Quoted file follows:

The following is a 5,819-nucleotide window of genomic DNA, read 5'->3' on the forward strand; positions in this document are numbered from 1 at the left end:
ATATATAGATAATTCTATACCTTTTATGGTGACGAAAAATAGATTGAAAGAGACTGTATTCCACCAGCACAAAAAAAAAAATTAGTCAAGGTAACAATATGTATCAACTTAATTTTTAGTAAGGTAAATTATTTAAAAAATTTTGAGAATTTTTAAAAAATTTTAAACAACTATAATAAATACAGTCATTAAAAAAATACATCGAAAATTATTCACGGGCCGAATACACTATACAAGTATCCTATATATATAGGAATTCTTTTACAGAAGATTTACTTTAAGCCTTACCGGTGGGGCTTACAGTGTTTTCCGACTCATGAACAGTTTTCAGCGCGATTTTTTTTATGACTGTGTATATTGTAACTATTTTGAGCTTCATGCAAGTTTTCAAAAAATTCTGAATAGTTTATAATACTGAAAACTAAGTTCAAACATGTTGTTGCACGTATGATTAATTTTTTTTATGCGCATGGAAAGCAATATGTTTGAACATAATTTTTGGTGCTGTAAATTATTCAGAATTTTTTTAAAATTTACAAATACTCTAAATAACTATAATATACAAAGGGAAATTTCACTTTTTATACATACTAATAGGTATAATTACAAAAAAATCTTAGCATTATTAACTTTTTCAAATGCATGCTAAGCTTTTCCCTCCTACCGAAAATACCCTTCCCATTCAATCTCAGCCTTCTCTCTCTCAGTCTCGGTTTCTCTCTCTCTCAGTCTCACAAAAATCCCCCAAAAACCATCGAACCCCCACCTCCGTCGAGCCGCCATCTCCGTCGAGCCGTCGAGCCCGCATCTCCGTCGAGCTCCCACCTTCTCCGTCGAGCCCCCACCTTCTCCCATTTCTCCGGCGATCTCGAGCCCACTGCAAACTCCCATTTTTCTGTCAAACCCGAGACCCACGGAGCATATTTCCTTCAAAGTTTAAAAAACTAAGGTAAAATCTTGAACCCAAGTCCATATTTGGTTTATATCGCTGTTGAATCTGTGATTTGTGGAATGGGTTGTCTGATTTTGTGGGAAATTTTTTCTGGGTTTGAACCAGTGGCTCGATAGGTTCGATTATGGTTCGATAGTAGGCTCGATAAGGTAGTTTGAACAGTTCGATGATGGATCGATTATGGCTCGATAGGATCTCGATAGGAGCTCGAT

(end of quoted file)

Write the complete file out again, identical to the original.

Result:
The following is a 5,819-nucleotide window of genomic DNA, read 5'->3' on the forward strand; positions in this document are numbered from 1 at the left end:
ATATATAGATAATTCTATACCTTTTATGGTGACGAAAAATAGATTGAAAGAGACTGTATTCCACCAGCACAAAAAAAAAAATTAGTCAAGGTAACAATATGTATCAACTTAATTTTTAGTAAGGTAAATTATTTAAAAAATTTTGAGAATTTTTAAAAAATTTTAAACAACTATAATAAATACAGTCATTAAAAAAATACATCGAAAATTATTCACGGGCCGAATACACTATACAAGTATCCTATATATATAGGAATTCTTTTACAGAAGATTTACTTTAAGCCTTACCGGTGGGGCTTACAGTGTTTTCCGACTCATGAACAGTTTTCAGCGCGATTTTTTTTATGACTGTGTATATTGTAACTATTTTGAGCTTCATGCAAGTTTTCAAAAAATTCTGAATAGTTTATAATACTGAAAACTAAGTTCAAACATGTTGTTGCACGTATGATTAATTTTTTTTATGCGCATGGAAAGCAATATGTTTGAACATAATTTTTGGTGCTGTAAATTATTCAGAATTTTTTTAAAATTTACAAATACTCTAAATAACTATAATATACAAAGGGAAATTTCACTTTTTATACATACTAATAGGTATAATTACAAAAAAATCTTAGCATTATTAACTTTTTCAAATGCATGCTAAGCTTTTCCCTCCTACCGAAAATACCCTTCCCATTCAATCTCAGCCTTCTCTCTCTCAGTCTCGGTTTCTCTCTCTCTCAGTCTCACAAAAATCCCCCAAAAACCATCGAACCCCCACCTCCGTCGAGCCGCCATCTCCGTCGAGCCGTCGAGCCCGCATCTCCGTCGAGCTCCCACCTTCTCCGTCGAGCCCCCACCTTCTCCCATTTCTCCGGCGATCTCGAGCCCACTGCAAACTCCCATTTTTCTGTCAAACCCGAGACCCACGGAGCATATTTCCTTCAAAGTTTAAAAAACTAAGGTAAAATCTTGAACCCAAGTCCATATTTGGTTTATATCGCTGTTGAATCTGTGATTTGTGGAATGGGTTGTCTGATTTTGTGGGAAATTTTTTCTGGGTTTGAACCAGTGGCTCGATAGGTTCGATTATGGTTCGATAGTAGGCTCGATAAGGTAGTTTGAACAGTTCGATGATGGATCGATTATGGCTCGATAGGATCTCGATAGGAGCTCGAT